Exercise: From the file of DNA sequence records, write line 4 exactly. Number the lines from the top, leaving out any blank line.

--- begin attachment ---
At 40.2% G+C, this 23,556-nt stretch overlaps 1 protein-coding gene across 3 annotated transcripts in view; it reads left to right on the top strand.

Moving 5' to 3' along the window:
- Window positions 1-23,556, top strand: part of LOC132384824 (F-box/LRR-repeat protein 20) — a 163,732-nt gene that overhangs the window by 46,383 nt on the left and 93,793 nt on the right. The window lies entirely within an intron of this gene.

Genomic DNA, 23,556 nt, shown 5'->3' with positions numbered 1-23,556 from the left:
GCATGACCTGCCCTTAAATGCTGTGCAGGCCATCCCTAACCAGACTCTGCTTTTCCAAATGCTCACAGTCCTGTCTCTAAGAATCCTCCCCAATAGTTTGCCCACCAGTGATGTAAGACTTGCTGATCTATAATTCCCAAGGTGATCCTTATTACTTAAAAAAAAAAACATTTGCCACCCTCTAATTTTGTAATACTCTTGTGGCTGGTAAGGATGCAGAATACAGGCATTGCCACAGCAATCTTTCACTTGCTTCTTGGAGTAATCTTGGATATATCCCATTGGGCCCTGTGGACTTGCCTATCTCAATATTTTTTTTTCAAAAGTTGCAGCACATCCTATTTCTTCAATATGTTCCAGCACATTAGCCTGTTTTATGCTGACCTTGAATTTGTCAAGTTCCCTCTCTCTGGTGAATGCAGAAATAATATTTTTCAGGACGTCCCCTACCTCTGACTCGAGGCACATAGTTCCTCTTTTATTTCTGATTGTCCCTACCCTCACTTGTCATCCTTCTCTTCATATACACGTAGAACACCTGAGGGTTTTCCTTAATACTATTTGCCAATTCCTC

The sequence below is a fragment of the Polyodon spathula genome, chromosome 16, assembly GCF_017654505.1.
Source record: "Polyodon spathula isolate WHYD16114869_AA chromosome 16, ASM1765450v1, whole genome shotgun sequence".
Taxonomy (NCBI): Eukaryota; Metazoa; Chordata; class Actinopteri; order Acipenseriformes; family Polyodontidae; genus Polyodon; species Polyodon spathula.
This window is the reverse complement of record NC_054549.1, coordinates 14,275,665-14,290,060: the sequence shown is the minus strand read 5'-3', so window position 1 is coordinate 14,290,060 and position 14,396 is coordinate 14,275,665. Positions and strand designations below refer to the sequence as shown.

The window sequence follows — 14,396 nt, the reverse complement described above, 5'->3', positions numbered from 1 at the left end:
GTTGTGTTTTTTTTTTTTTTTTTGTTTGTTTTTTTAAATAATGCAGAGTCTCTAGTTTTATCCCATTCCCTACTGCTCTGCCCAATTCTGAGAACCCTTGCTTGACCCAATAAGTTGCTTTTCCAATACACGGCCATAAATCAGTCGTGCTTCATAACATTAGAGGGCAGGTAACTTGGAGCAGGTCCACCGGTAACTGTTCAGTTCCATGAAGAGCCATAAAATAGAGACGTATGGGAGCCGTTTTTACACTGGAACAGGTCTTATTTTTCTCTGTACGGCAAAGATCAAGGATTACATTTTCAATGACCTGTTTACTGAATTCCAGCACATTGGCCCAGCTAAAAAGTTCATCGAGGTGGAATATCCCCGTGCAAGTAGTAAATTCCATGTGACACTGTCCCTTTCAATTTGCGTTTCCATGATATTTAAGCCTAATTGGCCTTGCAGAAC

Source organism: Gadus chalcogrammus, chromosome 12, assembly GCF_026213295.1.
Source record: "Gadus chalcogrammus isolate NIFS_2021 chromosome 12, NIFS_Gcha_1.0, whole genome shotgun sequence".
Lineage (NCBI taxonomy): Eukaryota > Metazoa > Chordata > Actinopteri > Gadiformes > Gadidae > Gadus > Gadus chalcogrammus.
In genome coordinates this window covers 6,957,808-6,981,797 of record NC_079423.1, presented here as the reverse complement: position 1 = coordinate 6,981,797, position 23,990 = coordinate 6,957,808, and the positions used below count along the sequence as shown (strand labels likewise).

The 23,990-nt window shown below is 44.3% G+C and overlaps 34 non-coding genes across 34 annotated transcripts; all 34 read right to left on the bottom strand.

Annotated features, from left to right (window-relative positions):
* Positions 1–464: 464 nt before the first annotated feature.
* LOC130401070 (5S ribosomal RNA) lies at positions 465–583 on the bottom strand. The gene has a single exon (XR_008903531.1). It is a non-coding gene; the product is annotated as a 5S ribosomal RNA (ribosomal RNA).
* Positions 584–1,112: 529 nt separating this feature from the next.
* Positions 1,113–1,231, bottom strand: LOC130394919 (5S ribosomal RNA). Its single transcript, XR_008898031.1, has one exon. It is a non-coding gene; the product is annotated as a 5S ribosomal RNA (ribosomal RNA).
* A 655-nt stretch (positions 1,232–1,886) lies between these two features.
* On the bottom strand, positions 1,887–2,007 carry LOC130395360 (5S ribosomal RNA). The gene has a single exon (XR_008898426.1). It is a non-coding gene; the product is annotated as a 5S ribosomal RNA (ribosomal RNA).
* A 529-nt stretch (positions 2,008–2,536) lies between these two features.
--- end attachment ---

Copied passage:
Genomic DNA, 23,556 nt, shown 5'->3' with positions numbered 1-23,556 from the left: